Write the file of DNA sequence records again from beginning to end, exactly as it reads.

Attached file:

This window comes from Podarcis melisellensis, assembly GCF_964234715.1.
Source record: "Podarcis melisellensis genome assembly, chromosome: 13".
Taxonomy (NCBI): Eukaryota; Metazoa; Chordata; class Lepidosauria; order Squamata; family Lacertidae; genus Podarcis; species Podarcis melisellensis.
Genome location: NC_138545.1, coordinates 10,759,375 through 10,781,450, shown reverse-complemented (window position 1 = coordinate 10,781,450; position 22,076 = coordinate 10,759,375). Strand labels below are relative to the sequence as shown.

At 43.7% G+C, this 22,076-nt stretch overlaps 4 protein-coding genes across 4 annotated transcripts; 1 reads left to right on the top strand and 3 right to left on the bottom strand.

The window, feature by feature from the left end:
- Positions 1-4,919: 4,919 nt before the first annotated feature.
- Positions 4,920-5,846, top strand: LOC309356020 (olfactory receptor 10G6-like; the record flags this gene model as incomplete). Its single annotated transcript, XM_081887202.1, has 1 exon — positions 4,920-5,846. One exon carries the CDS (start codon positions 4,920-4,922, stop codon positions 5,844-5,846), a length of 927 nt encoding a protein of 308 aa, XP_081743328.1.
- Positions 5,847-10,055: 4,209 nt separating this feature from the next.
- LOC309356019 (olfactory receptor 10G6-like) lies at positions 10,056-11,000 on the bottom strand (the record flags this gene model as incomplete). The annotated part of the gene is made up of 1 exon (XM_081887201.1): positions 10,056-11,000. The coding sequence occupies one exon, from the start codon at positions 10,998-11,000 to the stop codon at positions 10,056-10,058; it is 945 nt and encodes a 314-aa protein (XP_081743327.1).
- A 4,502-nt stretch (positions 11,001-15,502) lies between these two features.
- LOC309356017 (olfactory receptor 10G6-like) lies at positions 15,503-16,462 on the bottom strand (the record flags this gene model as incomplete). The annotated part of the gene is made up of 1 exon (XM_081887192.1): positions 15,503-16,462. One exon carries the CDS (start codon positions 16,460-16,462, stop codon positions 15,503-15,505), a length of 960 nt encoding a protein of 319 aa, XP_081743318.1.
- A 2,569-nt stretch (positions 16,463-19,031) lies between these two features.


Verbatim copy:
This window comes from Podarcis melisellensis, assembly GCF_964234715.1.
Source record: "Podarcis melisellensis genome assembly, chromosome: 13".
Taxonomy (NCBI): Eukaryota; Metazoa; Chordata; class Lepidosauria; order Squamata; family Lacertidae; genus Podarcis; species Podarcis melisellensis.
Genome location: NC_138545.1, coordinates 10,759,375 through 10,781,450, shown reverse-complemented (window position 1 = coordinate 10,781,450; position 22,076 = coordinate 10,759,375). Strand labels below are relative to the sequence as shown.

At 43.7% G+C, this 22,076-nt stretch overlaps 4 protein-coding genes across 4 annotated transcripts; 1 reads left to right on the top strand and 3 right to left on the bottom strand.

The window, feature by feature from the left end:
- Positions 1-4,919: 4,919 nt before the first annotated feature.
- Positions 4,920-5,846, top strand: LOC309356020 (olfactory receptor 10G6-like; the record flags this gene model as incomplete). Its single annotated transcript, XM_081887202.1, has 1 exon — positions 4,920-5,846. One exon carries the CDS (start codon positions 4,920-4,922, stop codon positions 5,844-5,846), a length of 927 nt encoding a protein of 308 aa, XP_081743328.1.
- Positions 5,847-10,055: 4,209 nt separating this feature from the next.
- LOC309356019 (olfactory receptor 10G6-like) lies at positions 10,056-11,000 on the bottom strand (the record flags this gene model as incomplete). The annotated part of the gene is made up of 1 exon (XM_081887201.1): positions 10,056-11,000. The coding sequence occupies one exon, from the start codon at positions 10,998-11,000 to the stop codon at positions 10,056-10,058; it is 945 nt and encodes a 314-aa protein (XP_081743327.1).
- A 4,502-nt stretch (positions 11,001-15,502) lies between these two features.
- LOC309356017 (olfactory receptor 10G6-like) lies at positions 15,503-16,462 on the bottom strand (the record flags this gene model as incomplete). The annotated part of the gene is made up of 1 exon (XM_081887192.1): positions 15,503-16,462. One exon carries the CDS (start codon positions 16,460-16,462, stop codon positions 15,503-15,505), a length of 960 nt encoding a protein of 319 aa, XP_081743318.1.
- A 2,569-nt stretch (positions 16,463-19,031) lies between these two features.